# Fit data with a proper Gaussian using NonlinearModelFit?

Posted 7 months ago
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 Hi everybody. I need help! I'm trying to fit my data set with a Gaussian, but I was able to get a curve that doesn't look like a Gaussian. I'm noob with this, so you guys please help me! At least I wanna have a hint about how can I handle the parameters to get the best as possible fit. This is what I already have done... data = Import[ "/home/leblanc/Documents/Astro/Paper/a.csv", "table", FieldSeparators -> " "]; nlm = NonlinearModelFit[data, a Exp[-(x - b)^2/2 c^2], {a, b, c}, x]; nlm["AdjustedRSquared"]; nlm[x]; nlm["ParameterTable"]; dataplot = ListPlot[data]; fitplot = Plot[nlm[x], {x, 1.8, 2.00}]; Show[dataplot, fitplot];  Attachments:
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Posted 7 months ago
 Adjustment:  data = Import["a.csv", "table", FieldSeparators -> " "]; nlm = NonlinearModelFit[data, d + a*Exp[-(x - b)^2/2 c^2], {{a, 100}, {b, 1.94}, {c, 90}, {d, 95}}, x]; nlm["AdjustedRSquared"]; nlm[x]; nlm["ParameterTable"]; dataplot = ListPlot[data]; fitplot = Plot[nlm[x], {x, 1.8, 2.10}, PlotStyle -> Red, PlotRange -> All]; Show[dataplot, fitplot] A better model:  data = Import["a.csv", "table", FieldSeparators -> " "]; nlm = NonlinearModelFit[data, d + a*Exp[-(x - b)^2/2 c^2] + e*x, {{a, 100}, {b, 1.94}, {c, 90}, {d, 95}, {e, 200}}, x]; nlm["AdjustedRSquared"]; nlm[x]; nlm["ParameterTable"]; dataplot = ListPlot[data]; fitplot = Plot[nlm[x], {x, 1.8, 2.10}, PlotStyle -> Red, PlotRange -> All]; Show[dataplot, fitplot]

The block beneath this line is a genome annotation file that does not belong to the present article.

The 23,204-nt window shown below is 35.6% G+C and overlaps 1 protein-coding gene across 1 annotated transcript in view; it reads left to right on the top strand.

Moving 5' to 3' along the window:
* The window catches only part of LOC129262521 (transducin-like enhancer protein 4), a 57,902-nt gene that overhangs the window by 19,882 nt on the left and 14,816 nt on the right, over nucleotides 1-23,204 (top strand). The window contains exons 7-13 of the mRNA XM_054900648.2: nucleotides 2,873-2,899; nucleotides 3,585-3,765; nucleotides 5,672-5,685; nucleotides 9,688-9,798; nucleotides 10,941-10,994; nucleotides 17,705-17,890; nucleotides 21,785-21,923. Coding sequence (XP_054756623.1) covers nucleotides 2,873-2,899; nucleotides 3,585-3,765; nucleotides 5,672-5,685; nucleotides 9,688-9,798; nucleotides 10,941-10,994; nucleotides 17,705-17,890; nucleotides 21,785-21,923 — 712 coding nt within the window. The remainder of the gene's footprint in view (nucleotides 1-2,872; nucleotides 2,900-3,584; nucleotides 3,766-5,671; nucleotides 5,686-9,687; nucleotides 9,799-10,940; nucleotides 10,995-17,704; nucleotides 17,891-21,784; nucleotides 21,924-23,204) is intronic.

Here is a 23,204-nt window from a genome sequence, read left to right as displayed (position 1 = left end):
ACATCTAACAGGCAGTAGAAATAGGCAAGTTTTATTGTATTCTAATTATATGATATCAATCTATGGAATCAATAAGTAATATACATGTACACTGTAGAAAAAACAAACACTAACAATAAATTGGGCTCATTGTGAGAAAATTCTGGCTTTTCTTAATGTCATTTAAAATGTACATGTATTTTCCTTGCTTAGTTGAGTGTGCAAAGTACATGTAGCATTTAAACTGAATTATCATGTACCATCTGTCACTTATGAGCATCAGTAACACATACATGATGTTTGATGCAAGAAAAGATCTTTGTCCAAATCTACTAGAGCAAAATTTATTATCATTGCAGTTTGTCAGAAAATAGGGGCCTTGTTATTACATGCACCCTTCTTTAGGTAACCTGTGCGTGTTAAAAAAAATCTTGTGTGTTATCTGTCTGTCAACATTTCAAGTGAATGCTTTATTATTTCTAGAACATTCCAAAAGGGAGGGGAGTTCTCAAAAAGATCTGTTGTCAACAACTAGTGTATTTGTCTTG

Posted 7 months ago
 Thank you crack!
Posted 7 months ago
 Hi Mariuz. I appreciated a lot your help with the fitting, I need more details about how you reached that amazing fit, because I need to include in a research paper. If you can help me with to understand how to choose accurate fit parameters, you will save my life. Thanks a lot!Christian.
 Mariusz did a great job ! But his explanation is somewhat short. Unfortunately I can't access your data, but I would proceed as follows.Looking at your data-points there seems to be something like a straight line at the right and left end. Get some of the first and some of the last data and do a linear fit, then you will get a first approximation of a linear function to be used as "baseline". Then extract the data in the middle. These could be a Gaussian like a + b Exp[ w ( x - x0 )^2 ] a is something around 100, b as well and w has something to do with the half-width, which can be estimated as about 0.02. So find a value for w. Fit it to the extracted data, and you will get starting parameters for the overall fit of all your data to a + b Exp[ w ( x - x0 )^2 ] + c x